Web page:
It seems that the 2016 election may have consumed itself with the wrong person’s emails. The last three days have brought to light clear evidence of collusion between some of Trump’s closest advisers and Russia.
First we learned that Donald Trump Jr., Jared Kushner, and then-campaign manager Paul Manafort met with a Kremlin-linked lawyer in June 2016 to get compromising information about Hillary Clinton. Then we learned that before setting up that meeting, Donald Trump Jr. was told in an email that the meeting was part of a Russian government effort to help Trump’s candidacy.
Now, the email exchange about the meeting has been published and as the New York Times put it, the emails “could hardly have been more explicit.” The top lines: Donald Trump Jr. was told in an email, “This is obviously very high level and sensitive information but is part of Russia and its government’s support for Mr. Trump.” And he responded almost immediately with, “If it’s what you say I love it especially later in the summer.” Read the emails yourself.
These emails prove that some of Trump’s closest advisors knowingly colluded with the Russian government during the election to betray our country. Even more shocking is the fact that this collusion was conducted in an email chain like it was business as usual. Special Prosecutor Robert Mueller’s investigation is more important than ever and the House should send a strong message to Russia by acting immediately to strengthen sanctions.
ACTION OF THE DAY
Stay Focused. Every day may feel more and more like an episode of House of Cards. And the news about Russia’s interference in our election and the Trump team’s connections to it merits serious concern. But we cannot let it distract from the fact that Senate Republican leaders are still working behind closed doors to strip health care away from 22 million Americans.
Senate majority leaders are planning to release an updated version of their Trumpcare bill this Thursday and are planning on voting on it as soon as next week. That means we have to keep the pressure up. Join our friends at SEIU for a national call in day today to tell Congress to #VoteNo on Trumpcare. Then go to TrumpcareToolkit.org to see an updated list of the Senators who need to hear from you most.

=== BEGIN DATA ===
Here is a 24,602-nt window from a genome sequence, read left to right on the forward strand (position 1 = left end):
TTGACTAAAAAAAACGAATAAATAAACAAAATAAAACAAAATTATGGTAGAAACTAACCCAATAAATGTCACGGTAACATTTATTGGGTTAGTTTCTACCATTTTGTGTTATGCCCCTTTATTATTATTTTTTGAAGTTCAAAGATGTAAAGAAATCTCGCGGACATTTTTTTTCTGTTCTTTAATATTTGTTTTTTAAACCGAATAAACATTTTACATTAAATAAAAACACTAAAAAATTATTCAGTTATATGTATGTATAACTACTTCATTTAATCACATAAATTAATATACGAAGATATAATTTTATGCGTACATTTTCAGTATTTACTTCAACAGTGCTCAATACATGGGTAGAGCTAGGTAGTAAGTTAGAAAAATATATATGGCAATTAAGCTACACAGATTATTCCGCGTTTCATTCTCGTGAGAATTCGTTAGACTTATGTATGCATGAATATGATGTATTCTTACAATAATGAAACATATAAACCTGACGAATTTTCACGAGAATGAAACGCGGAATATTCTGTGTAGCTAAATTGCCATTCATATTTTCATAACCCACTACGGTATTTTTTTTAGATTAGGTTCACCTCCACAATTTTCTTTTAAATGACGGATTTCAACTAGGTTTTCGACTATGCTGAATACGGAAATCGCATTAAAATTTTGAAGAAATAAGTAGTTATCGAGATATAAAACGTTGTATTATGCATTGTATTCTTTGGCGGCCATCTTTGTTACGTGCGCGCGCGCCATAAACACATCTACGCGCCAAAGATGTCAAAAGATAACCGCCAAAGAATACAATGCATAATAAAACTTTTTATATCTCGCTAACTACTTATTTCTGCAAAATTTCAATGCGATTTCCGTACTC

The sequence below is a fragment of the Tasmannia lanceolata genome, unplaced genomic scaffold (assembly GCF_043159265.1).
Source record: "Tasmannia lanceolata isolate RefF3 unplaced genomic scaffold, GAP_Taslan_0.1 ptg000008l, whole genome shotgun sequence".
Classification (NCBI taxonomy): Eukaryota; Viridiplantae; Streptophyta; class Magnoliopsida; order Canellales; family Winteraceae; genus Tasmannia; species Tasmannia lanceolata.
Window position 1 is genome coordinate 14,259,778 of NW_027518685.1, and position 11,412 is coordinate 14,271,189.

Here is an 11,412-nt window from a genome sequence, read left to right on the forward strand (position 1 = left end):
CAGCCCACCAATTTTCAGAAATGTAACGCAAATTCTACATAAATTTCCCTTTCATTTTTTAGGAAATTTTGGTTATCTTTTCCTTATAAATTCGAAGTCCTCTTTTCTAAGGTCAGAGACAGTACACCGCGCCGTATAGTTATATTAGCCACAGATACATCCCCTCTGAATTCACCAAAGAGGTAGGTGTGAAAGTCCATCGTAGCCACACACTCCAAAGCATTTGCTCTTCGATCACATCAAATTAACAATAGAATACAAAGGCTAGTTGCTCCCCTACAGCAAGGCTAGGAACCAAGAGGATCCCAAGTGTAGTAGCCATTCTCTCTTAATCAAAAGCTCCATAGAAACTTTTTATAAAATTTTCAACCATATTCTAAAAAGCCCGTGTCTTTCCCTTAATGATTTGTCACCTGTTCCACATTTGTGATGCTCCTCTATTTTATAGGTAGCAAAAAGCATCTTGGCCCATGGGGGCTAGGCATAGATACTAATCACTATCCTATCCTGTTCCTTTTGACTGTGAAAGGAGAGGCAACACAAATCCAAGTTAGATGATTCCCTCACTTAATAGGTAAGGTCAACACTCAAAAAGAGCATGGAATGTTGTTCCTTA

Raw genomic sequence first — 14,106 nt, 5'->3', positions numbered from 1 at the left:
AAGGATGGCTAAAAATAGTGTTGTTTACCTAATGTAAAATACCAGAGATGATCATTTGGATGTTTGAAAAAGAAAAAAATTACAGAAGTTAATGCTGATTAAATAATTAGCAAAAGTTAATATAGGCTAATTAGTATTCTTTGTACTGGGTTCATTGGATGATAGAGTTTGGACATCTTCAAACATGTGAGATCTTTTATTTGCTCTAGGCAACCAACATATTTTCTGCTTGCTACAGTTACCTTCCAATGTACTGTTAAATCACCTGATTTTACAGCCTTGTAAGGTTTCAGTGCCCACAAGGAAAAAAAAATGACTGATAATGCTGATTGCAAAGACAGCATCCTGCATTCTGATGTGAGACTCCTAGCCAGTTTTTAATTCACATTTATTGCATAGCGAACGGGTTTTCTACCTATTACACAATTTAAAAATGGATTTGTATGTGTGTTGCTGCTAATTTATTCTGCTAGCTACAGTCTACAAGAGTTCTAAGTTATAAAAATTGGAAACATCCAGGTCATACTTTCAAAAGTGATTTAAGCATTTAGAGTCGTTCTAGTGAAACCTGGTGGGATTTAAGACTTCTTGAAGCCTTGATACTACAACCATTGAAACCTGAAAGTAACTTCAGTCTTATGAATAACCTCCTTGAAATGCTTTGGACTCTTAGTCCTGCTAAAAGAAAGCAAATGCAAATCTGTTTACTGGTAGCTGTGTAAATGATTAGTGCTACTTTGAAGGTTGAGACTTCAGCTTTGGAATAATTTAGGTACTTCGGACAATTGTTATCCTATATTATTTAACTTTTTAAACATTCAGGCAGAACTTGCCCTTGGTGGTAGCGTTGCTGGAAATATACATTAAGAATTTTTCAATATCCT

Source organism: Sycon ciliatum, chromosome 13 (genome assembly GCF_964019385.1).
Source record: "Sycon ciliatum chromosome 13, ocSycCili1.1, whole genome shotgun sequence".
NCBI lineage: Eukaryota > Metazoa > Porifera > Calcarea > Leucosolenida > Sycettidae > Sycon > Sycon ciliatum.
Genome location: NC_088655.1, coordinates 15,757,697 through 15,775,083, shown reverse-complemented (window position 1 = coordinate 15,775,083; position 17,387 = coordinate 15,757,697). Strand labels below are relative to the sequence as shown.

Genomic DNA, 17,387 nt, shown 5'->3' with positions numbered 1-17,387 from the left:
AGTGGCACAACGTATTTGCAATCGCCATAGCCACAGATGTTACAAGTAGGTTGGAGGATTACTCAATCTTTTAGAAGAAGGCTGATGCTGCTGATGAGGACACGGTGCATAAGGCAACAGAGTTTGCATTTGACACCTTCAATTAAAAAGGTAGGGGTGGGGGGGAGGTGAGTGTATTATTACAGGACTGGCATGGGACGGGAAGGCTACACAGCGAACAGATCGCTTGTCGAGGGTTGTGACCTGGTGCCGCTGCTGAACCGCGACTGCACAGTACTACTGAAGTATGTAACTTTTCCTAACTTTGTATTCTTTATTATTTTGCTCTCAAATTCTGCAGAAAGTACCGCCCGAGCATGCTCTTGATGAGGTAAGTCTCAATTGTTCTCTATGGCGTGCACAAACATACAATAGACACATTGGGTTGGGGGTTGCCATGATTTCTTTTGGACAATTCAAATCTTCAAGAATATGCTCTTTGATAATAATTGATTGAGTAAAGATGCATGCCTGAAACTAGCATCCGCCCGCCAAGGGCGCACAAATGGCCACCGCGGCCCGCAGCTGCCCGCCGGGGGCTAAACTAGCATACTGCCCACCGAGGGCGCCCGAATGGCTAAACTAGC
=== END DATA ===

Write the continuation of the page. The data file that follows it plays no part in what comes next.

Disagreement. For years, many Congressional Republicans have been claiming that Medicaid is “broken,” and the only way to fix it is to massively cut funding. But if you ask the people actually enrolled in Medicaid, they think the program is pretty good. A new analysis shows that, on a scale of 0 (“worst health care possible” to 10 (“best health care possible”), Medicaid recipients give their care a 7.9.
Integrity. The ACLU filed a lawsuit yesterday challenging the “Presidential Advisory Commission on Election Integrity,” Trump’s voter fraud commission. The lawsuit claims that the commission violated federal public access requirements by holding its first meting in private. This blow comes just days after more than 40 states refused to cooperate with the investigation.
#HandsOff. Remember Trump’s budget? The one that proposes nearly $4 trillion in cuts to essential programs like nutrition assistance and environmental protection. Now, the Hands Off campaign is out with new numbers showing just how devastating those budget cuts could be for your congressional district.
Mosul. Over the weekend, Iraqi Prime Minister Haider al-Abadi declared the city of Mosul liberated from the Islamic State. Here are five reasons why it’s not time for the U.S. and the counter-Islamic State coalition to declare mission accomplished.
Tearline. Want more foreign policy news? Sign up for Tearline, a weekly newsletter on Trump’s foreign policy, how the world is responding, and what’s to come.
UNDER THE RADAR
Accountability. Yesterday, the Consumer Financial Protection Bureau (set up to protect working families after the financial crisis) announced a new rule that will allow individuals to enter into class action lawsuits against banks and other financial firms. Before this rule was established, victims of deceptive or exploitative business practices were locked out of the courthouse and forced into arbitration in disputes over bank and credit card accounts. This new rule will help restore consumers’ rights and establish greater accountability for financial companies.